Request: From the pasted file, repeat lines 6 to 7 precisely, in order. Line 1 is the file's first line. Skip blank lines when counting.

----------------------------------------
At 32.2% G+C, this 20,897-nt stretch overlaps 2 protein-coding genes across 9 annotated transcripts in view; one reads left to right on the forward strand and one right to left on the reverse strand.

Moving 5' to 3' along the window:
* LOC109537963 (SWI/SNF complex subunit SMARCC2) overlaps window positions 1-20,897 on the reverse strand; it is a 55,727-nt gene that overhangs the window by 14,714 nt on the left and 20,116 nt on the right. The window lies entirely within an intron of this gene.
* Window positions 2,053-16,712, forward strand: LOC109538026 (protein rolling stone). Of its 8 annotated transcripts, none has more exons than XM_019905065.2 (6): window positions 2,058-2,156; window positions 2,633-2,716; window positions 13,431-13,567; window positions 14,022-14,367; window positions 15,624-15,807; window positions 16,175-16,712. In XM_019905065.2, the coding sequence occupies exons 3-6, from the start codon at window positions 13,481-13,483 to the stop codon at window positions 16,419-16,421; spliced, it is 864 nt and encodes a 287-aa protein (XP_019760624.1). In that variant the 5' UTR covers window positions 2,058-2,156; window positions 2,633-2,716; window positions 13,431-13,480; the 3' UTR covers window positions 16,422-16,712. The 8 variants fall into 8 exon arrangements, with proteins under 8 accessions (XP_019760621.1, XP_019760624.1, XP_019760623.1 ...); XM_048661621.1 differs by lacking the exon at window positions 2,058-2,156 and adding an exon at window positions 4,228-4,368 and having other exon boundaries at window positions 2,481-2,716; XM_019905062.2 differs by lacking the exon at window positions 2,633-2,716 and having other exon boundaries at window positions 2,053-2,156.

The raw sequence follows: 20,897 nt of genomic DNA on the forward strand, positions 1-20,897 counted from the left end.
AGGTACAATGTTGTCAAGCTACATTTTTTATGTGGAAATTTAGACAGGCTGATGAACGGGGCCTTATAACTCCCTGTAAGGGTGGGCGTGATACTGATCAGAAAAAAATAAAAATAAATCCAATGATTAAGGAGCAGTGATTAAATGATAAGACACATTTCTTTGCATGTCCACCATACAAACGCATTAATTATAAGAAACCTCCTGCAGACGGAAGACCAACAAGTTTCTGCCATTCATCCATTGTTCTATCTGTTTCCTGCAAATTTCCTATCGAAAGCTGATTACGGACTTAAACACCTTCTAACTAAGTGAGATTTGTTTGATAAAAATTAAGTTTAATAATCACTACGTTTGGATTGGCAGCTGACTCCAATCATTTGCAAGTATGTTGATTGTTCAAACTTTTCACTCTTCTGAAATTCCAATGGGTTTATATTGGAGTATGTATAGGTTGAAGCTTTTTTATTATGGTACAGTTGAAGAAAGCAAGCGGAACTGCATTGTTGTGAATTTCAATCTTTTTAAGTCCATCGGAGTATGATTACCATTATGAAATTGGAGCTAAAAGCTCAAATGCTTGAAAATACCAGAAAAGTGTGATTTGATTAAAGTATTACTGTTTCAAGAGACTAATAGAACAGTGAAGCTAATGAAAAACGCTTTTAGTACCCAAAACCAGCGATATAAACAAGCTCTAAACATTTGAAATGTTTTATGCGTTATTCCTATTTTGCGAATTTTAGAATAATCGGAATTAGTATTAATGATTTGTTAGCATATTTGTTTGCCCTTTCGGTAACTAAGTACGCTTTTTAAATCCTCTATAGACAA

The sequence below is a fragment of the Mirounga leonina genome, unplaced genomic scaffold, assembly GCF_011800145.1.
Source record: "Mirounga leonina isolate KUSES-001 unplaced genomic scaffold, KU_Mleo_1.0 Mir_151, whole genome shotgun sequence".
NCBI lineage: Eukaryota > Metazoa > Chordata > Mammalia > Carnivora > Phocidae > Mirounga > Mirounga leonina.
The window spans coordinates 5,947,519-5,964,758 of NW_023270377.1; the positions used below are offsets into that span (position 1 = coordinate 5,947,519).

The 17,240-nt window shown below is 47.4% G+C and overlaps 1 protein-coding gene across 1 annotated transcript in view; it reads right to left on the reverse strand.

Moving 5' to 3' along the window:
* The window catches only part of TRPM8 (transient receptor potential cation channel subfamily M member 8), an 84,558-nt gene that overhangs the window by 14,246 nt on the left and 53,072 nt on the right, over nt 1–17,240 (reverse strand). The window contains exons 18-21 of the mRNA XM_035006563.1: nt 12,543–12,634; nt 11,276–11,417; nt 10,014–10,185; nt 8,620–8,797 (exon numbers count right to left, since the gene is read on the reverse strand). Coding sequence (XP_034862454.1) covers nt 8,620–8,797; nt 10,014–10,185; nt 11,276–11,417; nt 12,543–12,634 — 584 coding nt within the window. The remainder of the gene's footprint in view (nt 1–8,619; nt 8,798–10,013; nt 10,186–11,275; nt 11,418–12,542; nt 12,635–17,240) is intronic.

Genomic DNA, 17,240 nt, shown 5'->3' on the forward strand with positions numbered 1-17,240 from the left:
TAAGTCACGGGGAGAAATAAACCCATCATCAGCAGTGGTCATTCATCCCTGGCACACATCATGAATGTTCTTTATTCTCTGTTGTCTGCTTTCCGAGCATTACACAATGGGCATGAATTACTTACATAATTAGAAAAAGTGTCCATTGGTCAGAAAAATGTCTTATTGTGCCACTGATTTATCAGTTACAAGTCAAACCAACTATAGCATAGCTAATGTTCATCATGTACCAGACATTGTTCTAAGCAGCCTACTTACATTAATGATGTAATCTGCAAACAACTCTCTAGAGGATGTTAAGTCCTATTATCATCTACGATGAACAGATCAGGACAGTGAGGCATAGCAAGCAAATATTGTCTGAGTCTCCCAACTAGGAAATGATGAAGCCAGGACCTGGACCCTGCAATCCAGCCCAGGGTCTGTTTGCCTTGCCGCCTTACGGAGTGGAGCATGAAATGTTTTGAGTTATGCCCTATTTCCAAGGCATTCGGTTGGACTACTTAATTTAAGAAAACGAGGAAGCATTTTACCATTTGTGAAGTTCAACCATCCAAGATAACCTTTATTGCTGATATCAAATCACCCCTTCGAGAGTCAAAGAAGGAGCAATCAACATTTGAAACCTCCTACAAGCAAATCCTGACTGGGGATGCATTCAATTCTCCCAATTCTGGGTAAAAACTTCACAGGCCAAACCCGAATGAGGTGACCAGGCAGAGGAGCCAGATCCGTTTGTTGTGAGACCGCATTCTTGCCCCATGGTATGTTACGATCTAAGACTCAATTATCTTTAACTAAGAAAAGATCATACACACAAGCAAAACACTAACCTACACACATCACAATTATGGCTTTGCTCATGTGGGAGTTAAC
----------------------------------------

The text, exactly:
AGGTACAATGTTGTCAAGCTACATTTTTTATGTGGAAATTTAGACAGGCTGATGAACGGGGCCTTATAACTCCCTGTAAGGGTGGGCGTGATACTGATCAGAAAAAAATAAAAATAAATCCAATGATTAAGGAGCAGTGATTAAATGATAAGACACATTTCTTTGCATGTCCACCATACAAACGCATTAATTATAAGAAACCTCCTGCAGACGGAAGACCAACAAGTTTCTGCCATTCATCCATTGTTCTATCTGTTTCCTGCAAATTTCCTATCGAAAGCTGATTACGGACTTAAACACCTTCTAACTAAGTGAGATTTGTTTGATAAAAATTAAGTTTAATAATCACTACGTTTGGATTGGCAGCTGACTCCAATCATTTGCAAGTATGTTGATTGTTCAAACTTTTCACTCTTCTGAAATTCCAATGGGTTTATATTGGAGTATGTATAGGTTGAAGCTTTTTTATTATGGTACAGTTGAAGAAAGCAAGCGGAACTGCATTGTTGTGAATTTCAATCTTTTTAAGTCCATCGGAGTATGATTACCATTATGAAATTGGAGCTAAAAGCTCAAATGCTTGAAAATACCAGAAAAGTGTGATTTGATTAAAGTATTACTGTTTCAAGAGACTAATAGAACAGTGAAGCTAATGAAAAACGCTTTTAGTACCCAAAACCAGCGATATAAACAAGCTCTAAACATTTGAAATGTTTTATGCGTTATTCCTATTTTGCGAATTTTAGAATAATCGGAATTAGTATTAATGATTTGTTAGCATATTTGTTTGCCCTTTCGGTAACTAAGTACGCTTTTTAAATCCTCTATAGACAA

The sequence below is a fragment of the Mirounga leonina genome, unplaced genomic scaffold, assembly GCF_011800145.1.